Digital transformation: 3 driving trends from 2021

The pandemic forced organisations to boost IT investment and prioritise their digital transformation initiatives. These three factors will continue the push toward innovation.

For the past ten years, digital transformation has moved relatively slowly, focusing mainly on improving products, processes, and the employee experience. Then COVID-19 hit, forcing IT decision-makers to prioritise their IT initiatives and increase digital investments.

Our research at Software AG showed that companies in 2020 were evenly split on where they invested their optimization efforts, with external initiatives around services beating internal initiatives. Organisations had to take dramatic steps to keep businesses afloat, which meant prioritising growing customer demands amidst pandemic lockdowns.

As companies continue to cope with the effects of COVID-19 and the expected increase in customer expectations, they will also likely flip the switch on digital transformation, so the impact is directly felt by their customer base. Here are three key trends that will enable companies to make the switch.

Transformation is ready to mean change again.

At the height of the pandemic, companies were forced to innovate – and do so quickly – to continue operations and serve customers. Ninety-seven percent of global IT professionals we surveyed agreed they went through some digital transformation in 2020, with three out of five saying they went through a “large amount” of change. So, digital business transformation is vital for progress in the pandemic and post pandemic times.

With companies prioritising tech investments to benefit customers, enhancing customer support, and implementing technology like Robotic Process Automation (RPA) to improve customer service, they shocked transformation efforts back into action. The exact number of global professionals expect to continue transformation efforts in 2021. The pandemic forced companies’ hands. The massive change means pandemic forces use technology to transform the world around them.

Generational change will change business behaviour.

As Gen Z becomes more influential, companies will need to transform to meet their expectations.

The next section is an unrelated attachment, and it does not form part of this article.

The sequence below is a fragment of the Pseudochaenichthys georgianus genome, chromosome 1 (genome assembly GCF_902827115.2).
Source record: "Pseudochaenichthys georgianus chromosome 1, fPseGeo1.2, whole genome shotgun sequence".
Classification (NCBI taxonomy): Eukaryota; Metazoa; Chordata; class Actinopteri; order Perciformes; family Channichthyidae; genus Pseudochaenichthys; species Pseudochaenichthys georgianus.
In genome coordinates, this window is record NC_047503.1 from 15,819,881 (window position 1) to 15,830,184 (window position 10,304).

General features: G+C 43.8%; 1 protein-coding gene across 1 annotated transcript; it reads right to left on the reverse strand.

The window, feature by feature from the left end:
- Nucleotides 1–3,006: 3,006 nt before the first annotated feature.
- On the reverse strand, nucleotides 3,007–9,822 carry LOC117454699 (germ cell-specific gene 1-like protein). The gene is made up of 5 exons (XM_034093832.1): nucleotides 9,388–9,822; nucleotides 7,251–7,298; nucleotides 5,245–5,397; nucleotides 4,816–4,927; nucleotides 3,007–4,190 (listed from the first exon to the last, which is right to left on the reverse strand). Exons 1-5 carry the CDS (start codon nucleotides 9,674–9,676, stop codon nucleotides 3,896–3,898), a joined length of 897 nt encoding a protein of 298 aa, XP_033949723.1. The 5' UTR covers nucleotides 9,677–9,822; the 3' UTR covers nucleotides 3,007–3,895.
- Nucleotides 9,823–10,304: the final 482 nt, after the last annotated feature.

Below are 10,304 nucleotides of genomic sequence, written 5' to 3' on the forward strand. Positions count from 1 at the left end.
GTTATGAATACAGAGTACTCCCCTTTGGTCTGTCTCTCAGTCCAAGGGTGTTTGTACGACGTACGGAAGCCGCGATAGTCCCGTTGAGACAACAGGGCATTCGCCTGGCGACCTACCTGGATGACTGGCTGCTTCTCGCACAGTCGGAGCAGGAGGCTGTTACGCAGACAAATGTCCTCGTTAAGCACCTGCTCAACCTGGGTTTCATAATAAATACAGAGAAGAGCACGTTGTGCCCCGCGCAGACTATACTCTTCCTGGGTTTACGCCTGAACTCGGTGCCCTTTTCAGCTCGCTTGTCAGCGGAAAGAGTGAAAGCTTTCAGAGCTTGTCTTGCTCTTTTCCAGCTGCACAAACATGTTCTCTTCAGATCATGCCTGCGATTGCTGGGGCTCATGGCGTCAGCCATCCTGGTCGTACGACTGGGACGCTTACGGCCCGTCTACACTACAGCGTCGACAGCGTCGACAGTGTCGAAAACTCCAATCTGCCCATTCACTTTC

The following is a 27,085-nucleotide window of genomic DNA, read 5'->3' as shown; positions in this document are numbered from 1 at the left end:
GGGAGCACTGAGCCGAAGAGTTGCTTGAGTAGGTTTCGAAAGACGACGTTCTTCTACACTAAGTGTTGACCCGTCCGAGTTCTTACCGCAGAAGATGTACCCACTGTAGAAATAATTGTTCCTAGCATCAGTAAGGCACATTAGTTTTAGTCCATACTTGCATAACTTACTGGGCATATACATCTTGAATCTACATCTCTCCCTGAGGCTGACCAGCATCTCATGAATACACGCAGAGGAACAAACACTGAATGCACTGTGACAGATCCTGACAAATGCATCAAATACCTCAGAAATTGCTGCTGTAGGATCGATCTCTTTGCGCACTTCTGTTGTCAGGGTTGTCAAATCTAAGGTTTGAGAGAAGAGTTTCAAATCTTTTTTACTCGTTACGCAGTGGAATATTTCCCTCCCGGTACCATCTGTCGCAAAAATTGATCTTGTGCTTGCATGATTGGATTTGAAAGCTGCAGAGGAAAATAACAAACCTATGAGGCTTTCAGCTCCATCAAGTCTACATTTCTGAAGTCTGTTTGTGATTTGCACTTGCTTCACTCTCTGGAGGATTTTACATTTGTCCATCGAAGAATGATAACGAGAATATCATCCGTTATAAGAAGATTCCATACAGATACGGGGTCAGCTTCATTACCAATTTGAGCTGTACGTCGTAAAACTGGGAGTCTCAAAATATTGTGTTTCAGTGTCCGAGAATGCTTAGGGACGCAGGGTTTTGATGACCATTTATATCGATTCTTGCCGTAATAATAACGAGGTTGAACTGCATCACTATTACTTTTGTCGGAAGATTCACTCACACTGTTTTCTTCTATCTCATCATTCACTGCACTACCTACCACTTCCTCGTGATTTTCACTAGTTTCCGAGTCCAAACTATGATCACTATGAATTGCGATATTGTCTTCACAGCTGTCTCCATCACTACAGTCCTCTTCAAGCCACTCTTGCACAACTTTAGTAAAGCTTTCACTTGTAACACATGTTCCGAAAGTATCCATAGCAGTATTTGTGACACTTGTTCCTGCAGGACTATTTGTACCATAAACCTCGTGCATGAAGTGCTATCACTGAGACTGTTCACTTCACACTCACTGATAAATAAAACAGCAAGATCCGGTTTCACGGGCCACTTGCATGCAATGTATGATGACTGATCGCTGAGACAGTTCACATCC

In 2020, many Generation Xers (born between 1997 and 2015) graduated college and entered the workforce, experiencing a completely remote and digital onboarding process. At the same time, Millennials (born between 1981-1997) are beginning to come into their workplace, growing into decision-making roles. While Generation Xers still hold power in many organisations, these two milestones represent a generational shift driving a change in business practises and behaviour.

These digital natives perceive and interact with technology differently than their predecessors. They bring an expectation that technology will help employees on a day-to-day basis through real-life applications. They will also view software as “must-haves” rather than “nice-to-haves.”

Younger generations want to go far beyond technology basics to optimise and drive value. As a result, we’ll likely see a noticeable evolution where relatively “basic” technology – like the Internet of Things (IoT) sensors and artificial intelligence (AI) – will become integral to critical initiatives.

As Gen Z becomes more influential, companies will need to transform to meet their expectations better. So, companies will need more consistent experiences, seamless customer service, and control over interactions.

Resilience-building technology is more critical than big-bang innovation.

Companies faced unprecedented uncertainty and instability throughout 2020. This happened with technology investments focused on returning to near-normal or maintaining some level of stability. In 2021, they’ll need to do the “simple” things using technology better to make their organisations more resilient.

For example, many enterprises manage various systems and devices. So, not all have mastered integrating existing applications, cloud services, or infrastructure. Data integration is essential for enterprises to enable insights and analytics to make quick, agile business decisions. We see Data, analytics, and integration as some of the top technologies organisations prioritise this year.

Companies continue to deal with the fallout of the pandemic. So, the driving forces will be the technologies poised to strengthen overall business resiliency. This is especially against genuine business threats like recession, health crises, and competitors.

One of the big lessons of 2020 is the need for resiliency in the face of unpredictable situations. Business and IT executives forged ahead and invested in digital technology. No one can predict with certainty what will happen next. Companies overwhelmingly believe technology will enable them to be more resilient in the face of uncertainty. SEO services in London are on the rise. Companies are using such services for a digital boost more than ever.

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